Since the days of Dan Marino, the Dolphins have swung and missed so many times trying to find the next version of that curly-haired kid from Pitt. Daunte Culpepper, Cleo Lemon, John Beck, Chad Henne, Pat White, Ryan Tannehill — the list goes on, but none have come close. As for head coaches? No one has been able to even hold a candle to the great Don Shula, because people like Cam Cameron, Saban, Philbin, Gase, or even Jimmy Johnson haven’t cut it.
With all the failure of the last two decades it’s been fair to wonder — will Miami ever get back to its days of greatness?
A fair question, but Dolphins fans can take solace in one undeniable fact: that sports and destiny seem to walk hand in hand. Some examples…
The Saints brought home a resounding MNF win against the Falcons in their first game back in New Orleans after Hurricane Katrina.
Brett Favre threw for 399 yards and 4 touchdowns the day after his father died in a 41-7 victory over the Raiders.
In the Marlins’ first game following the death of Jose Fernandez, friend and teammate Dee Gordon blasted his first home run of the season while wearing Fernandez’s number 16 jersey.
What I’m saying is that the Dolphins are due.
Going back to the 2019 season, Tua’s hip injury changed everything. The team drafting him didn’t need the first overall pick anymore, so the Dolphins could keep winning under first-year head coach Brian Flores (which they did, going 5-4 in the second half of the season).
Fans hadn’t forgotten about the Dolphins’ reported interest in Tagovailoa ever since that 2018 National Championship and kept a close eye on his recovery even as members of the media began projecting him to other teams in the NFL draft scheduled for April of 2020. The days leading up to the draft were a frenzy of disinformation, with Tua being projected to go all the way from second overall to falling out of the first round. One thing, however, was certain — he was still a tantalizing prospect.
The ability had always been obvious, and Daniel Jeremiah’s Move the Sticks podcast on Tagovailoa served as further evidence for our fans. Vinca Passas, Tua’s high school QB coach, mentions how Tua would be competing with high school and college-aged kids before even turning ten, dropping dimes on 25- and 30-yard outs with kids twice his age. Trent Dilfer, Tagovailoa’s private QB coach, reinforced this confidence by claiming that Tua has been the best prospect he’s ever seen.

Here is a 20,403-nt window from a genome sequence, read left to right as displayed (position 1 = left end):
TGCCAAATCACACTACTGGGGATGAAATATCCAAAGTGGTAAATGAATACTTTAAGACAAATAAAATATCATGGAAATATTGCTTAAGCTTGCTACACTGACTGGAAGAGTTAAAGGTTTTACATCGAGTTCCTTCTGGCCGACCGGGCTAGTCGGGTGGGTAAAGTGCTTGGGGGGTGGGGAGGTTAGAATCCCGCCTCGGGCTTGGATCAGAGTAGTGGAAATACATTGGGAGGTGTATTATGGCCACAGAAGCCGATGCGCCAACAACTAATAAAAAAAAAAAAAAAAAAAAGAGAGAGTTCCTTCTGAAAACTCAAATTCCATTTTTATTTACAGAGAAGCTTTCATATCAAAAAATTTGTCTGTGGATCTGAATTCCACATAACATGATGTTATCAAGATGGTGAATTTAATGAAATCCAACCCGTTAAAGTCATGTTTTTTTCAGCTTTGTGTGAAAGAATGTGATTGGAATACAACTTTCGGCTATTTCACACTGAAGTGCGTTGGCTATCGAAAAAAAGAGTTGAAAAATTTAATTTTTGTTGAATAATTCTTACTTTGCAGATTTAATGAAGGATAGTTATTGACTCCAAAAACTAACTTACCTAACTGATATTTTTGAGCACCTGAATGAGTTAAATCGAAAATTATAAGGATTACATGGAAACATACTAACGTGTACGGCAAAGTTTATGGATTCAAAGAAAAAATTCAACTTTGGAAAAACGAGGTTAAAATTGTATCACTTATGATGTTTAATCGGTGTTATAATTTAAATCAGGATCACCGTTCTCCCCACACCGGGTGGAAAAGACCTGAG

— DolphinsTalk.com (@DolphinsTalk) June 24, 2020
Kirk Herbstreit alluded to Tua’s leadership ability when he reflected on his first time seeing him at practice, the final one before the 2018 National Championship. He said that “when he came in you could almost just feel the receivers go, here we go, here we go,” as if they knew they were going to be catching passes from someone special. The next day Tua threw the game-winning touchdown pass. And through it all, everyone in the media says that as a person he is still remarkably humble and good-natured. These are the kind of traits you just don’t find very often in the same person — the killer instinct, the leadership, and all the while the easy personality.
However we define “it,” Tua has it. He has it in spades. He seems like the kind of player who can completely transform a franchise and lead it back to levels of greatness it once knew. And now, with the benefit of hindsight after the 2020 NFL Draft, he’ll be able to try and do just that with the Miami Dolphins. Grier and Flores were able to snag him with the 5th overall pick after winning those games at the end of the season; he fell right into their laps.
It seemed meant to be.
Perhaps there’s something bigger than we can see going on in South Florida. Ryan Tannehill was the seventeenth starting QB for the team since Dan Marino, and curiously wore number 17. Now, Tua has picked number 1, as if he’s resetting the order for a fresh start for Stephen Ross’s beleaguered franchise. Even Don Shula’s heartbreaking passing could be looked at as a sign of things to come — maybe, just maybe, Coach knew that the Dolphins were finally back in good hands.
With Tua getting ready to play his first season for the Miami Dolphins, the only question that matters now is…
Do you believe in destiny?